Computed tomography characteristics of multiple myeloma and other osteolytic metastatic bone lesions

Mutlu U., BALCI A., ÖZSAN G. H., ÖZKAL S., Seyhanli A., ÖZGÜL H. A.

ACTA RADIOLOGICA, vol.62, no.12, pp.1639-1647, 2021 (SCI-Expanded) identifier identifier identifier

  • Publication Type: Article / Article
  • Volume: 62 Issue: 12
  • Publication Date: 2021
  • Doi Number: 10.1177/0284185120977035
  • Journal Name: ACTA RADIOLOGICA
  • Journal Indexes: Science Citation Index Expanded (SCI-EXPANDED), Scopus, Academic Search Premier, CINAHL, Compendex, EMBASE, MEDLINE
  • Page Numbers: pp.1639-1647
  • Keywords: Multiple myeloma, osteolytic metastatic bone lesions, computed tomography, computed tomography characteristics, DIFFERENTIAL-DIAGNOSIS, DISEASE, PATHOPHYSIOLOGY, PATHOGENESIS, TUMORS
  • Dokuz Eylül University Affiliated: Yes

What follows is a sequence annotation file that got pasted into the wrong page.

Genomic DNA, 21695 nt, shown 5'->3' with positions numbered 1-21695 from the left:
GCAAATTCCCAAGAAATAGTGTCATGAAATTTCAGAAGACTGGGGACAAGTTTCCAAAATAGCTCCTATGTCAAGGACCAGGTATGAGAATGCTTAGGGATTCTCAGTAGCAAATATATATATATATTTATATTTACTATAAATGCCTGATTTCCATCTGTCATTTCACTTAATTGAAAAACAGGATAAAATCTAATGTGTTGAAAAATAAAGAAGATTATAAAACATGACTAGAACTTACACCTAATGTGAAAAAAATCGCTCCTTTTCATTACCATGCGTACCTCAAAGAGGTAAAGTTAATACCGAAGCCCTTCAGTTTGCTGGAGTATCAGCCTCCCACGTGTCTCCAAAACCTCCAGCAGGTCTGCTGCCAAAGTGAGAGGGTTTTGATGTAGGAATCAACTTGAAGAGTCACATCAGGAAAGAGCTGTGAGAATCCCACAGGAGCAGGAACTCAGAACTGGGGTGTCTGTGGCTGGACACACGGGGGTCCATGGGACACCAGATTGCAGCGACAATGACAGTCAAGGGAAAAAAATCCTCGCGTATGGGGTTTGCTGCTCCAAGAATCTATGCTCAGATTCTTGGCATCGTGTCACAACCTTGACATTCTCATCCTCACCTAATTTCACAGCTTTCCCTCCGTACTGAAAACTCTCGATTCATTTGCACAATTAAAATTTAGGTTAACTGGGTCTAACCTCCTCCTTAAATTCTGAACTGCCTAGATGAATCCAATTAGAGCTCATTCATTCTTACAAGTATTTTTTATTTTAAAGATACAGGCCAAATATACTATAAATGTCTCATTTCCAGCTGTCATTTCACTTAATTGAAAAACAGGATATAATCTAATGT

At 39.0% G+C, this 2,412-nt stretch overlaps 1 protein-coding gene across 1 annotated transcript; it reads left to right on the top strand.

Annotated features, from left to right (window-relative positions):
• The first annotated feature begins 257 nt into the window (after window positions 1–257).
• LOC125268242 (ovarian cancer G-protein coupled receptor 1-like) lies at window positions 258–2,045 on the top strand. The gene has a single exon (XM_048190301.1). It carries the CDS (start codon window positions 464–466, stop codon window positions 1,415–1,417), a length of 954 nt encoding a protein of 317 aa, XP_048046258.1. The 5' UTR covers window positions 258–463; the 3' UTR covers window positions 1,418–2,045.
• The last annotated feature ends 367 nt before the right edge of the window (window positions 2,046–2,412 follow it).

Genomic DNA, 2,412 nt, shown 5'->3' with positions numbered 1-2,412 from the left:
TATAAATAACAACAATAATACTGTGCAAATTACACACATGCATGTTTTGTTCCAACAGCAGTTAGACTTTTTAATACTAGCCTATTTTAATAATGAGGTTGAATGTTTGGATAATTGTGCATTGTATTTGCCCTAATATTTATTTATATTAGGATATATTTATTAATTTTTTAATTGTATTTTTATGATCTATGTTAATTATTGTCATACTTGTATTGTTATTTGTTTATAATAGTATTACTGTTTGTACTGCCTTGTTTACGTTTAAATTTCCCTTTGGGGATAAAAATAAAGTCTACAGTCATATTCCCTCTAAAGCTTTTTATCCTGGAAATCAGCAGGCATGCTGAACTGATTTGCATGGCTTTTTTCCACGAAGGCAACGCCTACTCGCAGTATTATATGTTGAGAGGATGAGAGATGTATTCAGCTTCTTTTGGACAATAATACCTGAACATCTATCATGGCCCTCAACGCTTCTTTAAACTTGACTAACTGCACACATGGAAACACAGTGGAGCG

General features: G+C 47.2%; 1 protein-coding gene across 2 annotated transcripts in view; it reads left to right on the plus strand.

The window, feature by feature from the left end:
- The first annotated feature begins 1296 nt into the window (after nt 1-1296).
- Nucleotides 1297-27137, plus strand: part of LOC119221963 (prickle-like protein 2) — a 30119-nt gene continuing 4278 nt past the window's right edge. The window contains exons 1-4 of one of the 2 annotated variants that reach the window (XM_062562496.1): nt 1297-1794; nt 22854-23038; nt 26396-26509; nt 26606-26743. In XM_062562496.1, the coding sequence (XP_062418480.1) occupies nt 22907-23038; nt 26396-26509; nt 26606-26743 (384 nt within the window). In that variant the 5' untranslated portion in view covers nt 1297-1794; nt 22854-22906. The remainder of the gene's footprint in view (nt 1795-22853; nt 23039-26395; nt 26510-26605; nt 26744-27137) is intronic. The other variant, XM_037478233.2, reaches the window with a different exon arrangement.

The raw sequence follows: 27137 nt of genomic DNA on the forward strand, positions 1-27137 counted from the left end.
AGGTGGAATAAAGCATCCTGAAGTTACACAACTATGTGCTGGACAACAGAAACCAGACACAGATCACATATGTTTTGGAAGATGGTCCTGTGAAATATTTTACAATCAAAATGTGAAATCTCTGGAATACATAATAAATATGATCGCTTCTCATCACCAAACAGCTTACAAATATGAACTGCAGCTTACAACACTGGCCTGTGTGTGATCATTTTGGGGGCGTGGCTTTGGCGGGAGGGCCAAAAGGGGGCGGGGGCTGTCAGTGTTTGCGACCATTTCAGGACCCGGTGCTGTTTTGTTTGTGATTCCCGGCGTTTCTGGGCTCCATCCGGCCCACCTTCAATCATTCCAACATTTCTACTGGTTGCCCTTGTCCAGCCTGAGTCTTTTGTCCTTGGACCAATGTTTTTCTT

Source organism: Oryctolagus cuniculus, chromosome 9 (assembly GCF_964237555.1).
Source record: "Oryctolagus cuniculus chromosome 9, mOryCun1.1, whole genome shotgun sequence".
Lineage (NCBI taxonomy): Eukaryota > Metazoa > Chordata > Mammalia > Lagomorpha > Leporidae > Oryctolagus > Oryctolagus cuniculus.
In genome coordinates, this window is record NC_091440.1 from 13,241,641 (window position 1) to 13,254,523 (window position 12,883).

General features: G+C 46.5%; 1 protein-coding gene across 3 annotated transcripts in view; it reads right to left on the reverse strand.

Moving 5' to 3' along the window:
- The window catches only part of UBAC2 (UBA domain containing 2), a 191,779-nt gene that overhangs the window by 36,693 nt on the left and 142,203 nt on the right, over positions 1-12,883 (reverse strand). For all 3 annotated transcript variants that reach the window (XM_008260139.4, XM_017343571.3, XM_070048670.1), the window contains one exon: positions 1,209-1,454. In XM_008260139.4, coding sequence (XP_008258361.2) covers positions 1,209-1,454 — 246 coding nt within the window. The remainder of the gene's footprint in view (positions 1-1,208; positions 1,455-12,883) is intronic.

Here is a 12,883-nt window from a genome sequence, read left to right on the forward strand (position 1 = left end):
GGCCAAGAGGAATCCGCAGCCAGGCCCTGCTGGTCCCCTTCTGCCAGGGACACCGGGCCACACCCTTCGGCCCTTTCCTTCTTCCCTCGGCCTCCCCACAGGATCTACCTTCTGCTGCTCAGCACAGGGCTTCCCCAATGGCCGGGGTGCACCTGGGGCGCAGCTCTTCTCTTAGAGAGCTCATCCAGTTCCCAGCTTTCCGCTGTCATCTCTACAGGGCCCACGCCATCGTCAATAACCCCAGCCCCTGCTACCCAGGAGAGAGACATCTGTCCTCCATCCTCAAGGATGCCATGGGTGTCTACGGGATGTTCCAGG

Background Differentiation of multiple myeloma (MM) from osteolytic metastatic (OM) bone lesions may be critical in patients with lytic bone lesions but can be challenging for radiologists. Purpose To determine whether computed tomography (CT) can be used to distinguish between MM and other OM bone lesions. Material and Methods In this retrospective study, 320 lesions of 207 patients diagnosed with MM or OM, based on biopsy or clinical examination, were evaluated. Eight qualitative features were evaluated by two radiologists blinded to the diagnoses. The chi-square and Fisher exact tests, and logistic regression analysis, were used to evaluate the relationships between the CT findings and diagnoses. Results High-density areas were more common in OM than MM lesions (85.2% and 19%, P < 0.001), as were perilesional sclerosis (38.9% vs. 13.2%, P < 0.001), heterogeneity (on non-contrast CT images, 60% vs. 19.1%, P < 0.001; on contrast enhanced CT images, 80.6% vs. 28.2%, P < 0.001), and ill-defined margins (34.6% vs. 9.1%, P < 0.001). Similarly, OM lesions showed high-density areas more than MM in evaluation of skeletal system subgroups (vertebrae, 93.8% vs. 29.8%, P < 0.0001; thoracic cage bones, 69.6% vs. 19.2%, P < 0.001; pelvic bones and sacrum, 84.8% vs. 7.7%, P < 0.001; peripheral skeletal bones, 81.5% vs. 8.3%, P < 0.001). Logistic regression analysis revealed that the presence of a high-density area in the lesion increased the probability of a metastasis 25.88-fold (R-2 = 0.516, P < 0.001). Conclusion MM and OM lesions can be differentiated by CT; OM lesions exhibit high- density areas.